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Autobiography Shares Life Story Via Metaphor and Divine Romance

The bond connecting two soulmates is so strong that their forbidden love causes a clash between Heaven and Hell. In Thomas-Ian Nadeau's "My Embodiment as a Broken Record," readers will see their love defy the boundaries between life and death, resulting in a tale of fated lovers, angels, and demons, that also serves as a metaphor for the author's life struggles and accomplishments.

Nadeau's work is also an autobiography, and through a tapestry of fantastical characters and warring divine beings, he conveys his struggles and inner conflicts regarding morality, sexuality, and spirituality. "My Embodiment as a Broken Record" unfolds as a stream of consciousness narrative following fantastic beings, centered on the lovers' Daniel and Samantha, as well as the heavenly angels and villains from the depths of hell who are locked in combat with one another. The story is segmented into chapters with enigmatic titles such as "Actuality," "But Forsaken Once Again," and "Problem End."

The crux of the story is the immense love Daniel and Samantha have for one another, which defies the bounds of mortality. The antagonists test this connection, which challenges the very laws that govern Heaven and Hell, life and death, the Earth and existence itself. Nadeau's story is about how idealism, passion, and conviction are tested by circumstances and the realities of life. To withstand these adversities, one must have strength and perseverance. These are the things Nadeau realized after his own struggles. Particularly his contemplations on subjects such as morality, gender, and sexuality, as well as what awaits people with different orientations in the afterlife. For a long time, he grappled with his self-image and society's expectations of him - and sought to chart his own path in life.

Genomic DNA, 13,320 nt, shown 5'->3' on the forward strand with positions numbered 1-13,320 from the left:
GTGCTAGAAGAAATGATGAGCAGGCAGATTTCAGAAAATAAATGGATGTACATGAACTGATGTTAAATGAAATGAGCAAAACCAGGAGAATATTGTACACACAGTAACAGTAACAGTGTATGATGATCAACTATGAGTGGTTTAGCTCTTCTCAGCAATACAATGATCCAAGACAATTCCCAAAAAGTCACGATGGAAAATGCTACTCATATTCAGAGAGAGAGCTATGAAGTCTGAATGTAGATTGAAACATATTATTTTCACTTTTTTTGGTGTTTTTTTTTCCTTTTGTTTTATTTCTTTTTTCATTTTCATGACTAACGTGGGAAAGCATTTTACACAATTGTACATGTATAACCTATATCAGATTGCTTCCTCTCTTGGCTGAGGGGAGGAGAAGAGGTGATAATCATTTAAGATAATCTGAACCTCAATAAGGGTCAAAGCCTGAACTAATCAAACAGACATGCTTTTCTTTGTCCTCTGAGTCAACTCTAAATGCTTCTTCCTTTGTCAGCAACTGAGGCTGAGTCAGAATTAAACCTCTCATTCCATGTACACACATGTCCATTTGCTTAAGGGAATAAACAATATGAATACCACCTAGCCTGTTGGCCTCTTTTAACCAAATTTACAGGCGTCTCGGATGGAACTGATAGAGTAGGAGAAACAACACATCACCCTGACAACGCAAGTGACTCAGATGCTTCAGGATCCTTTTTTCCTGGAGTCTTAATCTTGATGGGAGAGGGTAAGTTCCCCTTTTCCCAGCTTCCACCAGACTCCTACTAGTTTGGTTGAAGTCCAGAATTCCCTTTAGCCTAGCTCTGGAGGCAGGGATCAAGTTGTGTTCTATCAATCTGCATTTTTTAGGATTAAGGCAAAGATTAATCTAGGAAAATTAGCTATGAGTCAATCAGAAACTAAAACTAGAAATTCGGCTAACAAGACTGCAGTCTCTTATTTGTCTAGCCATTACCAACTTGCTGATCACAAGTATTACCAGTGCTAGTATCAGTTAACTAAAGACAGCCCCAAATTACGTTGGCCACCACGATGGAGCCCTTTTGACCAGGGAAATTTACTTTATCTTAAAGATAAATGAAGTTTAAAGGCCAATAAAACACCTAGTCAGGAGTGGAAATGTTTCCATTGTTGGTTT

Nadeau explains that the horror stories he read when he was younger, such as Anne Rice's "The Vampire Chronicles" as well as Thomas Harris' Hannibal Lecter stories, were inspirations for this work. Like the antiheroes of those works, Nadeau's characters are complicated and multifaceted, much like the author himself. By sharing his struggles and internal turmoil, he aims to help readers accept themselves and shed the doubt and pain holding them back from living happy lives.

"People have to stop wearing invisible masks and just be themselves. This story was meant to inspire most people." Nadeau says.

About the Author

Thomas-Ian Nadeau hails from Montreal, Quebec, and later moved to the big city during his adolescence. Since his youth, he has had mental health issues and has had to live in group homes, and has had bouts of hospitalization. Currently, he is 24 years old and hoping to return to school in the near future.

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